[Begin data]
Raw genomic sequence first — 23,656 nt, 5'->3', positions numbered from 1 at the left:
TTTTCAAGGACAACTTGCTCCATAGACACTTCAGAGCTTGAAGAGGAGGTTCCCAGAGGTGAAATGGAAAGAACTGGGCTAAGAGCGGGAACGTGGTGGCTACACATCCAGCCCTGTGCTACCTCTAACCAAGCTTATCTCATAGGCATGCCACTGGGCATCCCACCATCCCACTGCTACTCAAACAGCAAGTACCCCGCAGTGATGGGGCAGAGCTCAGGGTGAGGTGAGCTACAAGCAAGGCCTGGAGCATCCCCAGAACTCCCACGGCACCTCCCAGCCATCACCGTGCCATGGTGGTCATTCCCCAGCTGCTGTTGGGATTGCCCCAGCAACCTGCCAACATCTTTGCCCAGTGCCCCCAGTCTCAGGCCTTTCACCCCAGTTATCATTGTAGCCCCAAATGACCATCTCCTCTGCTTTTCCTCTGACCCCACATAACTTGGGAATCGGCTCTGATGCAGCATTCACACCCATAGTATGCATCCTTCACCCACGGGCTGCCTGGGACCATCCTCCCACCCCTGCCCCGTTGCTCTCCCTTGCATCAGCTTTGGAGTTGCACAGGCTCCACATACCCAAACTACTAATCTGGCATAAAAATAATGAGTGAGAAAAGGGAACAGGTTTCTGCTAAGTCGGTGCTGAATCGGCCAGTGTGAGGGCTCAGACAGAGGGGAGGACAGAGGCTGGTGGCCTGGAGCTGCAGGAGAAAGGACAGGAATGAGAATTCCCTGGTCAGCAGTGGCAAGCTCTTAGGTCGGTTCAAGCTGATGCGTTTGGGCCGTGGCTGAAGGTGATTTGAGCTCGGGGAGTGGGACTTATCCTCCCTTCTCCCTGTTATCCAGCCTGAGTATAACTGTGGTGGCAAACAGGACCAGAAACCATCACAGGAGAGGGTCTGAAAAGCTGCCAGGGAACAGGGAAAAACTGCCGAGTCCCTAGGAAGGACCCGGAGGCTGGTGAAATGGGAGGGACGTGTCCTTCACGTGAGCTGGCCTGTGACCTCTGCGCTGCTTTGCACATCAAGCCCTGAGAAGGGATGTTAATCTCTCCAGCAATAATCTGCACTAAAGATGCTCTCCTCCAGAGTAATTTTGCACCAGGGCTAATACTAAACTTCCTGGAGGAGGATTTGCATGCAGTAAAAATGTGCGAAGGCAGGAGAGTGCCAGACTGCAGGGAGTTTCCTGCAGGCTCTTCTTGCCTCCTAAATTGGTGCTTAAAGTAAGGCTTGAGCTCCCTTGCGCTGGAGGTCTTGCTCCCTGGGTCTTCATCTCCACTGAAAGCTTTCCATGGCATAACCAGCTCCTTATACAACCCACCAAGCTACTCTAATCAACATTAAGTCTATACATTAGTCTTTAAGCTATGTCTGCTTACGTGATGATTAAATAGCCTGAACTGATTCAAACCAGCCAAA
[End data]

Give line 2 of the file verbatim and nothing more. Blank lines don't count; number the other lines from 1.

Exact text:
TTTTCAAGGACAACTTGCTCCATAGACACTTCAGAGCTTGAAGAGGAGGTTCCCAGAGGTGAAATGGAAAGAACTGGGCTAAGAGCGGGAACGTGGTGGCTACACATCCAGCCCTGTGCTACCTCTAACCAAGCTTATCTCATAGGCATGCCACTGGGCATCCCACCATCCCACTGCTACTCAAACAGCAAGTACCCCGCAGTGATGGGGCAGAGCTCAGGGTGAGGTGAGCTACAAGCAAGGCCTGGAGCATCCCCAGAACTCCCACGGCACCTCCCAGCCATCACCGTGCCATGGTGGTCATTCCCCAGCTGCTGTTGGGATTGCCCCAGCAACCTGCCAACATCTTTGCCCAGTGCCCCCAGTCTCAGGCCTTTCACCCCAGTTATCATTGTAGCCCCAAATGACCATCTCCTCTGCTTTTCCTCTGACCCCACATAACTTGGGAATCGGCTCTGATGCAGCATTCACACCCATAGTATGCATCCTTCACCCACGGGCTGCCTGGGACCATCCTCCCACCCCTGCCCCGTTGCTCTCCCTTGCATCAGCTTTGGAGTTGCACAGGCTCCACATACCCAAACTACTAATCTGGCATAAAAATAATGAGTGAGAAAAGGGAACAGGTTTCTGCTAAGTCGGTGCTGAATCGGCCAGTGTGAGGGCTCAGACAGAGGGGAGGACAGAGGCTGGTGGCCTGGAGCTGCAGGAGAAAGGACAGGAATGAGAATTCCCTGGTCAGCAGTGGCAAGCTCTTAGGTCGGTTCAAGCTGATGCGTTTGGGCCGTGGCTGAAGGTGATTTGAGCTCGGGGAGTGGGACTTATCCTCCCTTCTCCCTGTTATCCAGCCTGAGTATAACTGTGGTGGCAAACAGGACCAGAAACCATCACAGGAGAGGGTCTGAAAAGCTGCCAGGGAACAGGGAAAAACTGCCGAGTCCCTAGGAAGGACCCGGAGGCTGGTGAAATGGGAGGGACGTGTCCTTCACGTGAGCTGGCCTGTGACCTCTGCGCTGCTTTGCACATCAAGCCCTGAGAAGGGATGTTAATCTCTCCAGCAATAATCTGCACTAAAGATGCTCTCCTCCAGAGTAATTTTGCACCAGGGCTAATACTAAACTTCCTGGAGGAGGATTTGCATGCAGTAAAAATGTGCGAAGGCAGGAGAGTGCCAGACTGCAGGGAGTTTCCTGCAGGCTCTTCTTGCCTCCTAAATTGGTGCTTAAAGTAAGGCTTGAGCTCCCTTGCGCTGGAGGTCTTGCTCCCTGGGTCTTCATCTCCACTGAAAGCTTTCCATGGCATAACCAGCTCCTTATACAACCCACCAAGCTACTCTAATCAACATTAAGTCTATACATTAGTCTTTAAGCTATGTCTGCTTACGTGATGATTAAATAGCCTGAACTGATTCAAACCAGCCAAA